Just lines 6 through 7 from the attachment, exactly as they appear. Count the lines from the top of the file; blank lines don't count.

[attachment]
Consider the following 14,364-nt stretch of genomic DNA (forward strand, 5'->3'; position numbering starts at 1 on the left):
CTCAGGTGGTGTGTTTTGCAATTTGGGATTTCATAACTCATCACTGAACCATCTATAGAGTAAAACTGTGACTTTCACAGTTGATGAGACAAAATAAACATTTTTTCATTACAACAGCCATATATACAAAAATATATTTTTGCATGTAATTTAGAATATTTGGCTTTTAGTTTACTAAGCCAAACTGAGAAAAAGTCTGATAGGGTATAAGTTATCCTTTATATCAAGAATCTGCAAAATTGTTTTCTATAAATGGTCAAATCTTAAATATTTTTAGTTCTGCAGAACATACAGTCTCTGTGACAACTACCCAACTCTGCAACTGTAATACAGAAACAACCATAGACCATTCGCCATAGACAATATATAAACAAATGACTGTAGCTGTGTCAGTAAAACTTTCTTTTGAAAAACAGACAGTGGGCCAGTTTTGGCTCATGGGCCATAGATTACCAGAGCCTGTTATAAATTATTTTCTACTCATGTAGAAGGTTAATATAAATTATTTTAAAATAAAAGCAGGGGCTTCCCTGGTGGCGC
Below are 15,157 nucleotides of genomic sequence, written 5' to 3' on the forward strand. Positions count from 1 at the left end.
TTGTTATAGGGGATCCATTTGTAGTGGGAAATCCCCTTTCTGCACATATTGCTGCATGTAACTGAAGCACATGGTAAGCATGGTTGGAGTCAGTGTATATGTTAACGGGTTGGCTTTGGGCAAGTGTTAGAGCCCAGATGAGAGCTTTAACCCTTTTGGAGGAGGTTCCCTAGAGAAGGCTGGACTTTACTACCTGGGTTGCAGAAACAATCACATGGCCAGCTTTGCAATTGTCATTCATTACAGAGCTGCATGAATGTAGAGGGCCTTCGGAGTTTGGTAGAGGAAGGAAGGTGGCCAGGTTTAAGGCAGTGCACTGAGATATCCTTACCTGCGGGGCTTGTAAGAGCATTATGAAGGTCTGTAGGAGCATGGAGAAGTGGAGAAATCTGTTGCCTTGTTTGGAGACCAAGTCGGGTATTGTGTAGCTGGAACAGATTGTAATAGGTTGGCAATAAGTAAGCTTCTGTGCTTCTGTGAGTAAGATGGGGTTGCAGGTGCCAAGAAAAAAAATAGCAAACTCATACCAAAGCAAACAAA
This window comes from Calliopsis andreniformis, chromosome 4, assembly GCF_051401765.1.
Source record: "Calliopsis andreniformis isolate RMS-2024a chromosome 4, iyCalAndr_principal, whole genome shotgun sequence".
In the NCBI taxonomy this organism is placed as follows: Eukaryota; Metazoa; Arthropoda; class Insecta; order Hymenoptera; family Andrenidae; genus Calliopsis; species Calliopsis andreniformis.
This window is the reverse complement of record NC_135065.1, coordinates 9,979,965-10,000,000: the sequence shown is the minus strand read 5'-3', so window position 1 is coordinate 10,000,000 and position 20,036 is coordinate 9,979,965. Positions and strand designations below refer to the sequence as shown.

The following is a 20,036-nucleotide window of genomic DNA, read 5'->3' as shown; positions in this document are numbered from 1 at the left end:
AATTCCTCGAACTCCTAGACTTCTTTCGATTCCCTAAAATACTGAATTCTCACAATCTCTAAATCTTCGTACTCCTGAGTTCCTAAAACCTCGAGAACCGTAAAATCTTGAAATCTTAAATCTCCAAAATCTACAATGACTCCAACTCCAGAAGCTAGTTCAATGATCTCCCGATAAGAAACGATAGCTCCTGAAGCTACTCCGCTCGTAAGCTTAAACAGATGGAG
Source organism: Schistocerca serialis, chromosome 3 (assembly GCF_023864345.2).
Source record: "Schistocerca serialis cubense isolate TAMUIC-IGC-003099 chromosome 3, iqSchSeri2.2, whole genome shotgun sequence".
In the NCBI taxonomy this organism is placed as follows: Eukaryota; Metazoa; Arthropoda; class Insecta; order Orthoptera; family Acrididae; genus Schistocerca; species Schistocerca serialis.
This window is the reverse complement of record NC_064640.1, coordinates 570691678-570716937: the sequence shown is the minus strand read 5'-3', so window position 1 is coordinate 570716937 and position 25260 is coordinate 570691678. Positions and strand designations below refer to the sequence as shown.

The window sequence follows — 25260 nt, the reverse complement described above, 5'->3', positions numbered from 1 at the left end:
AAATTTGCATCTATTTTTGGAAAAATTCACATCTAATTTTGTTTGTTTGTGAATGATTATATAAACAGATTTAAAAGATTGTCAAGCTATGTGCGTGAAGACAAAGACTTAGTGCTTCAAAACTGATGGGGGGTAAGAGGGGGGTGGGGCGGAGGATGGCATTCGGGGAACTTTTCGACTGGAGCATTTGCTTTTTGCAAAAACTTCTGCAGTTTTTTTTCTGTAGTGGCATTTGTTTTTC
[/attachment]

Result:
Source record: "Calliopsis andreniformis isolate RMS-2024a chromosome 4, iyCalAndr_principal, whole genome shotgun sequence".
In the NCBI taxonomy this organism is placed as follows: Eukaryota; Metazoa; Arthropoda; class Insecta; order Hymenoptera; family Andrenidae; genus Calliopsis; species Calliopsis andreniformis.